Kent County Council launches six-week budget consultation


A six-week consultation will take place, giving Kent County Council the opportunity to explain the budget challenges it faces

A new six-week consultation has been launched to explain the challenges facing Kent County Council in setting its budget for the next financial year.

The council is looking to save another £108m to balance its budget as funding from central government is cut further.

Leader Paul Carter said: “We started this journey to save hundreds of millions of pounds in 2010 and, by managing this sensibly, we have already saved more than half a billion pounds over the past six years.

“The government has placed an enormous challenge on us by imposing on local government some of the biggest cuts compared to other parts of the public sector.

“With forward planning and facing the challenge early on we are now in a better position than most. We totally understand that some transformational plans take many years to implement.

“We are forward-thinking, have made intelligent commissioning decisions and have the situation in hand.

“Despite these huge challenges, we are determined to continue to make Kent a great place to live and work, seeing the population grow and attracting new businesses.”

Already £75m worth of savings have been identified by the council for the next financial year. This is in addition to the half a billion pounds worth of savings made over the last six years. The county council is still looking to find more savings before it finalises its budget in February.

It is hoped the budget consultation will give the county council an idea of whether their proposed savings will be supported by local people. Among the suggestions is an increase in council tax, as well as the two per cent social care tax allowed by central government last year. Hiking up council tax would be the fourth consecutive rise, but both increases would contribute collectively £23.7m.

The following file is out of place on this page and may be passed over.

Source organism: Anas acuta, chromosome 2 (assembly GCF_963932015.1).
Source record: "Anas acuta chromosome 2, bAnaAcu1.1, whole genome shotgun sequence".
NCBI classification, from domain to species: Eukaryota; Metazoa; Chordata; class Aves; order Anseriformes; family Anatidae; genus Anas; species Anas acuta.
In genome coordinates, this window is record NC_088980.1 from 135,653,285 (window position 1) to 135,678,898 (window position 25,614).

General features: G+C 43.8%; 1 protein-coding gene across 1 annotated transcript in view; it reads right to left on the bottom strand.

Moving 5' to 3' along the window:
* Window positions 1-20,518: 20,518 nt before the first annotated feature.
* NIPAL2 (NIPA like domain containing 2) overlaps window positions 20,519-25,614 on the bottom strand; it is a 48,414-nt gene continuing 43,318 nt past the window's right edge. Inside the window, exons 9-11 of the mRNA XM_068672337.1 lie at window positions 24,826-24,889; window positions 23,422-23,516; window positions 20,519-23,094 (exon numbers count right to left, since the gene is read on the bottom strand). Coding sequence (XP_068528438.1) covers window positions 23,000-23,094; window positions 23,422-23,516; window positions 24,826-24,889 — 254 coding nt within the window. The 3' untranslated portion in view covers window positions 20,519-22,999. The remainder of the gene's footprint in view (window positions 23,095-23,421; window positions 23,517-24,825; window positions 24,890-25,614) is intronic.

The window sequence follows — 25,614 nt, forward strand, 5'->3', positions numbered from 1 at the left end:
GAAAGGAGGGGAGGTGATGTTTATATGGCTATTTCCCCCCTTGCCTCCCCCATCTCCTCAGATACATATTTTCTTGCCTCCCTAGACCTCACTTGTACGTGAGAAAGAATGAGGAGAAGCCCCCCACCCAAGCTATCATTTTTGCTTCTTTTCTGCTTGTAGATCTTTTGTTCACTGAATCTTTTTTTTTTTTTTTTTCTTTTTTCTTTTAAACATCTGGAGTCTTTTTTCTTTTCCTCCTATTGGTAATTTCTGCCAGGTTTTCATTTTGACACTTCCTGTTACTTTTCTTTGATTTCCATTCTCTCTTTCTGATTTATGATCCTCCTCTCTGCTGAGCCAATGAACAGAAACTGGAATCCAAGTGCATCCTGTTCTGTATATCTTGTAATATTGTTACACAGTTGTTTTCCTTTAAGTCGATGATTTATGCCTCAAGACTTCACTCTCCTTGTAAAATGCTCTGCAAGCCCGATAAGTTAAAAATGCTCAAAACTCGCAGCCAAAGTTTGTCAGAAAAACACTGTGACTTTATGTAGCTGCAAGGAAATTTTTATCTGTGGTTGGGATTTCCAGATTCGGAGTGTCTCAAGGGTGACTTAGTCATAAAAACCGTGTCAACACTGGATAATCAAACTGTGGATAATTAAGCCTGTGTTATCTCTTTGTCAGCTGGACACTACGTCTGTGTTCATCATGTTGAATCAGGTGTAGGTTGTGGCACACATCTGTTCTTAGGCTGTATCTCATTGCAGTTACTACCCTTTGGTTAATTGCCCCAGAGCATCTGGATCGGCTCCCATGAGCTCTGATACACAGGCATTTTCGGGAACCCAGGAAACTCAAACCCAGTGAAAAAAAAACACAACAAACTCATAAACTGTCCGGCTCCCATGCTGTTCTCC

The county council says savings can be made in a number of areas. This includes:

  • The Education and Young People’s directorate is looking at innovative ways of generating additional income of £1.9 million in 2017-18 through the creation of support packages for schools and academies in Kent and other council areas.
  • In Adult Social Care, KCC has identified savings of £13.3 million through transformation, although the increase in demand for, and costs of care services, will mean the extra costs will outweigh even those savings.
  • KCC also anticipates saving about £2million from its home-to-school transport budget for special education needs pupils through smarter route organisation and intelligent procurement..
  • The £40million project to convert all KCC’s 118,000 streetlights to LED technology will deliver in excess £5.2 million in savings on energy bills annually, once complete (as well as reducing KCC’s carbon footprint).
  • Although the cost of waste disposal per tonne continues to increase, the cost of recycling and handling waste in Kent is lower than four years ago as the county has reduced its landfill waste from 19 per cent in 2013 to below 2%, which is well ahead of the national target of 5 per cent by 2020.

Deputy Leader and Cabinet Member for Finance John Simmonds said: “We have been under pressure for several years, and yet we have continued to prioritise our universal frontline services as well as protecting the most vulnerable in our society.

“We have to launch this campaign now, based on our best estimates, so that we are ready to get the full benefit in 2017-18.

“The council will still need to set its final budget and council tax in February but this new approach with a full budget update to County Council in October enables us to get the ball rolling earlier and prompt a wider debate with residents, clients and service providers.

“We are anticipating that this trend of additional spending demands and insufficient funding will continue for the foreseeable and therefore further significant savings will continue to need to be found until 2019/20 at the earliest.

“The decisions we make in our budget will affect everyone in Kent. That’s why we want to engage with as many residents as possible and we feel that online, through the council’s website, is the most effective medium for the vast majority.

“There will be other ways for people without online access to engage.”

Proposals will be put forward at the full council meeting on 20 October. Details of the consultation can be found here:


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